As rate limiting takes effect on the EF queue when the interface is congested, you do not need to set the EF queue length. Because packets in the EF queue are generally VoIP packets encapsulated in UDP, you may use the tail drop policy instead of the WRED drop policy.
(2) AF queue
As shown in Figure 9 , AF queues 1 through 64 each accommodate a class of packets and represent a certain amount of bandwidth that is user assigned. The AF queues are scheduled by assigned bandwidth. CBWFQ ensures fairness between different classes of packets. When a certain class does not have packets waiting for transmission, the AF queues can fairly share the free bandwidth. Compared with the time division multiplexing (TDM) system, this mechanism improves link efficiency. When the interface is congested, each class of packets is guaranteed of minimum bandwidth administratively assigned.
For an AF queue, when the queue length reaches the maximum length, tail drop is used by default, but you can configure to use WRED drop instead. For detailed information about WRED drop, refer to the section describing WRED.
(3) BE queue
Packets that do not match any user-defined class are assigned to the system-defined default class. Even though you can assign the default class to an AF queue to assign bandwidth for the class, the default class is assigned to the BE queue in most cases. WFQ is used to schedule the BE queue; thus, all packets of the default class are scheduled based on flows.
For the BE queue, when the queue length reaches the maximum length, tail drop is used by default, but you can configure WRED drop instead. For detailed information about WRED drop, refer to the section describing WRED.
(4) Use of the three queues
To sum up,
l The low-delay EF queue is used to guarantee EF class services of absolute preferential transmission and low delay.
l The bandwidth guaranteed AF queues are used to guarantee AF class services of assured bandwidth and controlled delay.
l The default BE queue is used for BE class services and uses the remaining interface bandwidth for sending packets.
The packets entering the EF queue and AF queues must be metered. Considering the overheads of the Layer-2 headers and physical layer overheads (such as the ATM cell header), you are recommended to assign no more than 80% of the interface bandwidth to the EF queue and AF queues.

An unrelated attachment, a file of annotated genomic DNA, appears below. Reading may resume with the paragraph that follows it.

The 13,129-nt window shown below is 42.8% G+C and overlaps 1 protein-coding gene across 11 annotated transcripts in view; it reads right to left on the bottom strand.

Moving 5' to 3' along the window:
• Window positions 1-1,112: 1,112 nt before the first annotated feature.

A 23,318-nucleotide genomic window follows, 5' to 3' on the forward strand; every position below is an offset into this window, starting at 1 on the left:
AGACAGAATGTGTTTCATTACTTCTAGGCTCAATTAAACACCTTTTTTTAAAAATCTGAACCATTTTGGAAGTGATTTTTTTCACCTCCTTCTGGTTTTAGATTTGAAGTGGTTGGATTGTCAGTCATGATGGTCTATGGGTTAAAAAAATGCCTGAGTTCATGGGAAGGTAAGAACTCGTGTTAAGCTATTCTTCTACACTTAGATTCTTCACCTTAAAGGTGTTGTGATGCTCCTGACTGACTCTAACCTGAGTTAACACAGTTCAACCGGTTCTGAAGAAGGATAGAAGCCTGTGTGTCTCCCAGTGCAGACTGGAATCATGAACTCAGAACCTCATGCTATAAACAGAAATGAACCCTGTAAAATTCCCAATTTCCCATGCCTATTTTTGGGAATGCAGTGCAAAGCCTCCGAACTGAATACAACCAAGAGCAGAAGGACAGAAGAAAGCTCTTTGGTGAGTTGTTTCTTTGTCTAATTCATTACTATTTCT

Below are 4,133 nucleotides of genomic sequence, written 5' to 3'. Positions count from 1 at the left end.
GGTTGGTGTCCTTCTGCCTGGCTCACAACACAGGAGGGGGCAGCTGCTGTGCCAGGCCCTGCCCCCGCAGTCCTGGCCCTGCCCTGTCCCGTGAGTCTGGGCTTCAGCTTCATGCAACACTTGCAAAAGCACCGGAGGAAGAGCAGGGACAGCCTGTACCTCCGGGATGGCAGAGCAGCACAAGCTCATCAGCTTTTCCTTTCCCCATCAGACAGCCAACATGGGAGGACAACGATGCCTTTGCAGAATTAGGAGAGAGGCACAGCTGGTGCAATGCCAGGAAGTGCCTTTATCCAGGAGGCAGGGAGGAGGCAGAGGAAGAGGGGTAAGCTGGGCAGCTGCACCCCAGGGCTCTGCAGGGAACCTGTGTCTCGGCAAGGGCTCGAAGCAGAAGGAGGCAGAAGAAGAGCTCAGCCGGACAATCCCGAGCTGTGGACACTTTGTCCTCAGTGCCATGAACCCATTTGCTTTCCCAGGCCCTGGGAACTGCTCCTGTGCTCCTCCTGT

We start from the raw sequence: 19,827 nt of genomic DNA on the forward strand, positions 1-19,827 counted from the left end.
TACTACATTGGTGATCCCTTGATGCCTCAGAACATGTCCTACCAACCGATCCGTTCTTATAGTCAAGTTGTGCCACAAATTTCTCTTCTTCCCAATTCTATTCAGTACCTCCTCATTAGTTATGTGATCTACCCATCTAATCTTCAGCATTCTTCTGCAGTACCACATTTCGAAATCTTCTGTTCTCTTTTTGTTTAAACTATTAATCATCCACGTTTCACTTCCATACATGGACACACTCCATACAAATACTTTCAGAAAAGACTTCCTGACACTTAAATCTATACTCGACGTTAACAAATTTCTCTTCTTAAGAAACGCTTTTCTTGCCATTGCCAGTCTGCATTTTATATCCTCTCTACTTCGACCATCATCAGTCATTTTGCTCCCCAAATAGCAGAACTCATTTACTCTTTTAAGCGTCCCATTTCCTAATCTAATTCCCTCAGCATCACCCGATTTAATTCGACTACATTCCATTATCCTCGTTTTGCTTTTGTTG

RTP priority queuing is a simple queuing technology designed to guarantee QoS for delay-sensitive real-time services (including voice and video services). It assigns RTP packets carrying voice or video to a high-priority queue for preferential treatment, thus minimizing the delay and jitter and ensuring QoS for voice or video services.
As shown in Figure 10 , RTP priority queuing assigns RTP packets to a high-priority queue. An RTP packet is a UDP packet with an even destination port number in the valid range, usually 16384 to 32767. RTP priority queuing can be used in conjunction with any queuing method from FIFO, PQ, CQ, WFQ, to CBQ, while it always has the highest priority. You are not recommended to use RTP priority queuing in conjunction with CBWFQ however, because low latency queuing (LLQ) of CBWFQ can provide sufficient QoS guarantee for real-time services.
The rate of packets entering the RTP priority queue is limited, and the packets exceeding the specifications are dropped. In this way, when the interface is congested, the RTP priority queue will not occupy more bandwidth than defined. Ensuring the due bandwidth of other packets, RTP priority queuing addresses the problem that queues other than the RTP priority queue may be starved.
Breaking through the single congestion management policy of FIFO on traditional IP devices, the current device provides the above-mentioned congestion management technologies to offer powerful QoS capabilities, meeting different QoS requirements of different applications. The following table compares these queuing technologies for efficient use of them.
Table 5 Congestion management technology comparison
Number of queues
1. No need to configure, easy to use
2. Simple processing procedure, low delay
1. All packets are treated equally. The available bandwidth, delay, and drop probability are determined by the arrival order of the packets.
2. No restriction on incooperative data sources (that is, flows without the flow control mechanism, UDP for example), resulting in bandwidth loss of cooperative data sources such as TCP.
3. No delay guarantee for delay-sensitive real-time applications, such as VoIP
Provide absolute priority and delay guarantees for real-time and mission-critical applications such as VoIP
1. Need to be configured; low processing speed
2. No restriction is imposed on the bandwidth assigned to the high-priority queues, low-priority packets may fail to get bandwidth.